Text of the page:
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EP332 Laparoscopic radical hysterectomy in cervical cancer: Is peritoneal contamination with tumor cells an underestimated event?
  1. R Klapdor,
  2. H Hertel,
  3. P Hillemanns,
  4. M Röttger,
  5. P Soergel,
  6. E Kühnle and
  7. M Jentschke
  1. Department of Gynecology and Obstetrics, Hannover Medical School, Hannover, Germany


Introduction/Background Peritoneal dissemination of cervical cancer cells during intracorporal colpotomy is discussed to be responsible for reduced disease free survival after laparoscopic radical hysterectomy as shown in the LACC study. However, data on the frequency or mechanisms of peritoneal contamination are missing. Therefore, we aimed to analyze peritoneal contamination of cervical secretion during intracorporal colpotomy with a novel indocyaningreen (ICG) -based technique.

Methodology In this prospective proof-of-principle study, we included patients undergoing routine laparoscopic or robot-assisted hysterectomy for benign indications. Routine surgery was performed after application of ICG specifically to the cervical surface (figure 1). During colpotomy pictures under white and fluorescence light were taken in order to evaluate frequency and extent of contamination.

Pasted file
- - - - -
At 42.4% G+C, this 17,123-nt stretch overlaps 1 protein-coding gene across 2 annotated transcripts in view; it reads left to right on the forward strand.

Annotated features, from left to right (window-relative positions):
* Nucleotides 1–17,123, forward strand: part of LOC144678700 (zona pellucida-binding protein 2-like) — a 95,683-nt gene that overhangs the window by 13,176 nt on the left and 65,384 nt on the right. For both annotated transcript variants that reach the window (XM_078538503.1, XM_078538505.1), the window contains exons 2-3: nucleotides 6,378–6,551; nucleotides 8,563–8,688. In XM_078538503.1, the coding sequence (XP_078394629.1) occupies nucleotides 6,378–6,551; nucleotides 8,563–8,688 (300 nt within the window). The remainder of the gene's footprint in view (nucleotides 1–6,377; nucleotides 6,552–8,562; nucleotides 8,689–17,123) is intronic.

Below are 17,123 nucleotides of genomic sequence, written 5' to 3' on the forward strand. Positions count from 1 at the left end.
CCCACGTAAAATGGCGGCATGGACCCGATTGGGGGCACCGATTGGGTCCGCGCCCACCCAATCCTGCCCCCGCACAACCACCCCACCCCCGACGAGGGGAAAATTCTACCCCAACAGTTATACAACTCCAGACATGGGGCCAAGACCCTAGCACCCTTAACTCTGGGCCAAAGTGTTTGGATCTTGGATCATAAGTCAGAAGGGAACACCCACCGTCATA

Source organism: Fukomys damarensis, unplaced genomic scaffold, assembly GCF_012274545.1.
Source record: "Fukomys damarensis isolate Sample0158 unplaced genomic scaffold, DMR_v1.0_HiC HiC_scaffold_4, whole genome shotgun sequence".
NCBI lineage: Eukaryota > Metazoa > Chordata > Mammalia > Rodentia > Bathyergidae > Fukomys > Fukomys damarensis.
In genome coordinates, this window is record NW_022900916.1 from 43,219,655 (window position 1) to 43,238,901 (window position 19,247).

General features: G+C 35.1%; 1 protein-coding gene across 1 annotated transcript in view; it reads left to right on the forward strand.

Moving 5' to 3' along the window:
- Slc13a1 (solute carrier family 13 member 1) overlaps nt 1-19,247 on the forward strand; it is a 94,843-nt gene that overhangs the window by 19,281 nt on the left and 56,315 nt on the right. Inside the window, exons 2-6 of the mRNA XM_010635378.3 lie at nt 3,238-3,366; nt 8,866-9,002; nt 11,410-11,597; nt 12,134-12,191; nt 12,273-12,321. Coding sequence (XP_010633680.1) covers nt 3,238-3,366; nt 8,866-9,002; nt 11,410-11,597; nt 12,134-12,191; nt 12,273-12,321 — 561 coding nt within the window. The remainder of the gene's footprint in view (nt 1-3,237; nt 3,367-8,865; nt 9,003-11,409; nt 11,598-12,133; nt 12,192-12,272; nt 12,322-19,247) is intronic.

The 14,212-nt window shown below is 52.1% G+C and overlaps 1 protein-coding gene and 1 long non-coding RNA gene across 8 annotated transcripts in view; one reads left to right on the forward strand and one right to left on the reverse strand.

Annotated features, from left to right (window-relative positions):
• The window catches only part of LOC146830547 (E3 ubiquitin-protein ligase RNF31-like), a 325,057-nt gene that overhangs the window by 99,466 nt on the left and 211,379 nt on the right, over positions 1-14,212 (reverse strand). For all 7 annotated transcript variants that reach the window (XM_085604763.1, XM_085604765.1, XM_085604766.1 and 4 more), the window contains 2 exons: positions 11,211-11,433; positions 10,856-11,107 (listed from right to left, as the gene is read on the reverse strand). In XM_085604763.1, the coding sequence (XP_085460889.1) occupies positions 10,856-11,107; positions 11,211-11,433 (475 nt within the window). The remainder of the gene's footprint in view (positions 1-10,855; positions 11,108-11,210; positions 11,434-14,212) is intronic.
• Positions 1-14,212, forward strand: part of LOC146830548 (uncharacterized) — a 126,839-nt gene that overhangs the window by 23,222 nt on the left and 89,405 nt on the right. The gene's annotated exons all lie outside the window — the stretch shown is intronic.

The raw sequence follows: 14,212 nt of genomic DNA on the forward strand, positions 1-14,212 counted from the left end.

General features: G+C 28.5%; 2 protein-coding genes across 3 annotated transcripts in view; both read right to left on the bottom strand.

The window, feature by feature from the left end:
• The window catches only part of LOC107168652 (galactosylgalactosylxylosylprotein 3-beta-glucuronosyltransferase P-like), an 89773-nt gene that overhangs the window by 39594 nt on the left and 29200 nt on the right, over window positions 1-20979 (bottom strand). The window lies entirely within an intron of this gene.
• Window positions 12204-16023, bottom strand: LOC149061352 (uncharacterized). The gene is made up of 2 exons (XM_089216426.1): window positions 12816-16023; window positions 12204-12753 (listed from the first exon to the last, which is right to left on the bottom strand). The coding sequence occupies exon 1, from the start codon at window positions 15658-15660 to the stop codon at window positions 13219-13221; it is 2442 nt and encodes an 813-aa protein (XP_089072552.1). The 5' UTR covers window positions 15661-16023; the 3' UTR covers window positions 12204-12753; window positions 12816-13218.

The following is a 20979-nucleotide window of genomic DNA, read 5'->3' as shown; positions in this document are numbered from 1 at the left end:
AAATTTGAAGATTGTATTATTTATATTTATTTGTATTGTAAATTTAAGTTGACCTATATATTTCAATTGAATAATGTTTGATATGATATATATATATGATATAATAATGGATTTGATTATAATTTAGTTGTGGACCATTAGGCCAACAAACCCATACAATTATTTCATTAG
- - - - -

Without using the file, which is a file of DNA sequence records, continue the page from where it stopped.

Results Peritoneal contamination during intracorporal colpotomy occurred in 9/12 (75%) patients undergoing routine laparoscopic hysterectomy. Laparoscopic instruments were contaminated in 60% of all cases (figure 1C). Extent of contamination varied between individual patients with a median grade of 2.75 (range 1–4.5; 1 no contamination - 5 strong contamination) at posterior colpotomy. There were no adverse effects during surgery.

Conclusion Peritoneal contamination with cervical secretion is a frequent event during intracorporal colpotomy. We describe a promising novel tool for feasible and direct visualization of peritoneal contamination during colpotomy. This may be easily implemented in further studies on laparoscopic radical hysterectomy to assess the prognostic role of peritoneal contamination on survival and serve as a quality assessment tool for surgeons and surgical techniques.

Disclosure The author PH has authored a statement on the LACC study results by the Uterus Comission of the Study Group for Gynecologic Oncologs (AGO) and the and the Study Group for Gynecologic Endoscopy (AGE) of the German Society for Gynecology and Obstetrics (DGGG). All other authors report no conflict of interest.

Abstract EP332 Figure 1

Cervical ICG application, white (A) and fluorescence (B) light. Contamination during anterior (C), posterior (D) colpotomy. U=Uterus, V=Vagina

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